Video games are rising in popularity and the industry is growing like never before. As computers, mobiles and internet become more accessible worldwide, videogames are reaching more people. This is especially true since the development of free-to-play eSports games, which have revolutionized the market.
Today’s eSports have taken over giant stadiums during leagues and tournaments and are not only being by played by millions, but spectated online by hundreds of millions of fans. eSports is no longer just a subgenre of gaming – it’s a whole phenomenon.
Let’s dive into the world of eSports and see just how much it’s growing – and how the UK is stacking up.
The eSports Industry
The numbers prove it: eSports is growing fast. This year alone, revenue was up to $1.1 billion and by 2022, it’s expected to surpass $1.79 billion. Between media right, advertising, sponsorship, tickets, merchandising and game publishing fees, profit is soaring.
The audience too is growing. Today, there are over 454 million viewers across the world of which most come from China, the US and Brazil. Each individual fan is contributing £4.14 into the industry.
Tournament Prize Money
Tournament prize money has also jumped up as interest in eSports increased. In 2018, the total prize money was an incredible £115 million, an increase of almost 35% from the prior year.
The largest eSports competition, a tournament for Dota 2, had the largest prize pool of all: €22,468,000! Even the NBA Championships and Wimbledon tournaments can’t match those prizes.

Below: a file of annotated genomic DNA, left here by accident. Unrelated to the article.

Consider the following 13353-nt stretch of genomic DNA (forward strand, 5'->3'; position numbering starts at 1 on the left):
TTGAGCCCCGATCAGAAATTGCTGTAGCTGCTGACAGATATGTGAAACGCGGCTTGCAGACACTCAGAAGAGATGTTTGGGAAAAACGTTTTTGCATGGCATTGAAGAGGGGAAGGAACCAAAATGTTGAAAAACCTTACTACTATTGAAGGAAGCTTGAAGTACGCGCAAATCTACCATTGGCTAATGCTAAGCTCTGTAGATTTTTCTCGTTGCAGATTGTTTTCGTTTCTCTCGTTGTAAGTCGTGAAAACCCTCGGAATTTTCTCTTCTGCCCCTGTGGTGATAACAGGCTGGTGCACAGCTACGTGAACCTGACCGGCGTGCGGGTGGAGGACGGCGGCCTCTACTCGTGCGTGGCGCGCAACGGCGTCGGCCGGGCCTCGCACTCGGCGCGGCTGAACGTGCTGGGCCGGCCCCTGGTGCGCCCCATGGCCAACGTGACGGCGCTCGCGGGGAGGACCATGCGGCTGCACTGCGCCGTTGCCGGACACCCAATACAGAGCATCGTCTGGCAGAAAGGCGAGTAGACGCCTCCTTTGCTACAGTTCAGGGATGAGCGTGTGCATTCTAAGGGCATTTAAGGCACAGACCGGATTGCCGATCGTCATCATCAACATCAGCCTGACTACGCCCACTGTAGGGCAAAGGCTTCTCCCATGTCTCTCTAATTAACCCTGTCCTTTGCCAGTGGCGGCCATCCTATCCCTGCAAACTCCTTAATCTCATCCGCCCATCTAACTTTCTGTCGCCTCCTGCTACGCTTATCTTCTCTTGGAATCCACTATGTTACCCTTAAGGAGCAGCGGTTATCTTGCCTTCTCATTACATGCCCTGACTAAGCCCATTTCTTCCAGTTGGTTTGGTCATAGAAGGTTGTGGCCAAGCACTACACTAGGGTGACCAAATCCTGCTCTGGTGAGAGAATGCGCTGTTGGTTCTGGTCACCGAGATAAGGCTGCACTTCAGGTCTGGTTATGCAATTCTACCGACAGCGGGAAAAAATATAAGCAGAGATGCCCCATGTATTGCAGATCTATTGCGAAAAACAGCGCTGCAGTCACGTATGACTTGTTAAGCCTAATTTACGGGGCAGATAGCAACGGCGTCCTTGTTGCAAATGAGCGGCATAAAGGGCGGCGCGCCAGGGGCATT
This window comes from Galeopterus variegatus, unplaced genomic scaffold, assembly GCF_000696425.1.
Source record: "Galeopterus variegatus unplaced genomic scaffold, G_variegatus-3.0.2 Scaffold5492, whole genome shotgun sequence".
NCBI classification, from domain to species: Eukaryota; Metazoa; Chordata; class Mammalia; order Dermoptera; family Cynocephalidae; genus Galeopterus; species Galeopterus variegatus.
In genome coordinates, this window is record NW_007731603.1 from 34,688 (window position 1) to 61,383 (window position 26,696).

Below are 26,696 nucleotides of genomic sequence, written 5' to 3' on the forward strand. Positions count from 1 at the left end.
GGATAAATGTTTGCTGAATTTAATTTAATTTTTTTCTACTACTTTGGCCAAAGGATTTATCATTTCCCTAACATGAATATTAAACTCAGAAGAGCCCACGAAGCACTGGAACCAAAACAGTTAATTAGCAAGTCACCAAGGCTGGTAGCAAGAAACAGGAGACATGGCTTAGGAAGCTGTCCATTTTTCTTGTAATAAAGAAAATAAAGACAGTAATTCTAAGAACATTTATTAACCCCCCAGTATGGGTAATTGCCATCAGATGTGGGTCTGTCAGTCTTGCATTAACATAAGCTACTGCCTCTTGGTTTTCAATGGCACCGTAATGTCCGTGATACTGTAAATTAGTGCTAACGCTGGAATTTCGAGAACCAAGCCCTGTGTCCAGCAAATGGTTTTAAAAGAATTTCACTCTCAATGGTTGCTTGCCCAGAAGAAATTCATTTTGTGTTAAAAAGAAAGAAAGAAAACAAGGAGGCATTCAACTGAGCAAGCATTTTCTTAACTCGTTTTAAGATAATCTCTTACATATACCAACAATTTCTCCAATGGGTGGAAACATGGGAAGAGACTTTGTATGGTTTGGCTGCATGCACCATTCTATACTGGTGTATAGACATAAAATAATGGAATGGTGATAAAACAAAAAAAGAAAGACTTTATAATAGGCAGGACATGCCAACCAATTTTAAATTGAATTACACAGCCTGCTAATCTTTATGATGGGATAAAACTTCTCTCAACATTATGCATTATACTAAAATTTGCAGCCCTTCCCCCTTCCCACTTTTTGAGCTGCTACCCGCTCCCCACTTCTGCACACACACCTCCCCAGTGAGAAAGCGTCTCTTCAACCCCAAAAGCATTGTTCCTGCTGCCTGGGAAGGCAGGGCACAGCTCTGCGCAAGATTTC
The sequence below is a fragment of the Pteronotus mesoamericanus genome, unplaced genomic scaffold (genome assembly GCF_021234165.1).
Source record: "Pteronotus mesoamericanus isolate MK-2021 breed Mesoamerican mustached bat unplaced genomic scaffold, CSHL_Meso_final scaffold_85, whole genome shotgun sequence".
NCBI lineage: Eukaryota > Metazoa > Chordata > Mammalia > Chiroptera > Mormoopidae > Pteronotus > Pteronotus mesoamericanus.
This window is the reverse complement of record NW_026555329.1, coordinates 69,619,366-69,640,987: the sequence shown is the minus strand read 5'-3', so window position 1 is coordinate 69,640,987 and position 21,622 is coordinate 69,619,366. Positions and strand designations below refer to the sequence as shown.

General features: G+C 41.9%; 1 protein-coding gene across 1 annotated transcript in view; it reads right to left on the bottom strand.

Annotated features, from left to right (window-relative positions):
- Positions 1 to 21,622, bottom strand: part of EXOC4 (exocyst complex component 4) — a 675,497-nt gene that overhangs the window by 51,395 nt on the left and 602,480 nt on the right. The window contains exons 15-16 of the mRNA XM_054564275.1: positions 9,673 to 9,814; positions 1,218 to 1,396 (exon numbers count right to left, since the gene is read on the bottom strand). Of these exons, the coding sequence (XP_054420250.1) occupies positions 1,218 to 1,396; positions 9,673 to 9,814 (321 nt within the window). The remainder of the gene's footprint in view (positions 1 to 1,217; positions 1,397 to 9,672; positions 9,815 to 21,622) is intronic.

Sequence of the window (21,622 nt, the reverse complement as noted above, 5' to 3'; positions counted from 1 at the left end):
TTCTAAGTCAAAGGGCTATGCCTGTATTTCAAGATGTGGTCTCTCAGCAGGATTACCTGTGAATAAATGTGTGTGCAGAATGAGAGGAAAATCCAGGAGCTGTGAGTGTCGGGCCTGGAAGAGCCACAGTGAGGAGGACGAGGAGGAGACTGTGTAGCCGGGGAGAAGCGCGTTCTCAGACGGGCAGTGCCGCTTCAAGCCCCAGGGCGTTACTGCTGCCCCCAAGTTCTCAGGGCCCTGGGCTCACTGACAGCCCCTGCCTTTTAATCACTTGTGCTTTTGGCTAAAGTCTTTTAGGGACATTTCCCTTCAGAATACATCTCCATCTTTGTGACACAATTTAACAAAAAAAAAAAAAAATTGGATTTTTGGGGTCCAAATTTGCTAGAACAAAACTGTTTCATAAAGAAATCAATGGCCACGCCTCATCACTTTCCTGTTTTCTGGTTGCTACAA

If the prizes sound excessive, looking at the viewership explains them. In 2016, the League of Legends final had millions more viewers than the NBA final. In 2018, it reached 100 million viewers, almost as many as the Super Bowl. eSports is surpassing interest in and viewership of the most popular games and finals in the world.
It’s not just the finals that are being watched: fans are watching non-stop streaming of video games on Twitch and YouTube. In 2018, there were 79.5 million hours being watched of “The Overwatch League” on Twitch alone. League of Legends stands at 347 million hours per year.
In 2018, there were an unreal 1.266 billion hours of video games streamed via Twitch and YouTube from the top 25 video games.
eSports in Europe
Europe is beginning to make its mark on eSports. Although China and the US are the frontrunners in the arena, Sweden, Denmark and Germany are still on the top 6 countries to have earned money in the industry. Dota 2 is the game of preference in the European region with strong representation by European players as well.
In the UK, traditional sports clubs are getting involved in the virtual world of eSports by investing in professional eSports gamers and hosting video game tournaments. The Premier League launched the ePremier League Championship, a football video game competition with prize money.
The UK is generally investing in the video game industry: there are now 2,261 active game companies, 62% of which were founded since 2010. London alone hosts 614 of them!
By the end of the year, there will be around 8 million people in the UK eSports audience, especially millennials. Even universities are joining the scene! There are 3000 players represented by 110 universities in the National University eSports League.
eSports – Entering Center Stage
If the stats show anything, it’s that eSports is here to stay and grow at a massive pace. Expect it to outpace classical sports because the new generations are more interested in virtual video games than the athletic sports of yesteryear.
Interesting in learning more? Take a look at this infographic to see the wild expansion of the eSports industry.
eSports – an Infographic by hotukdeals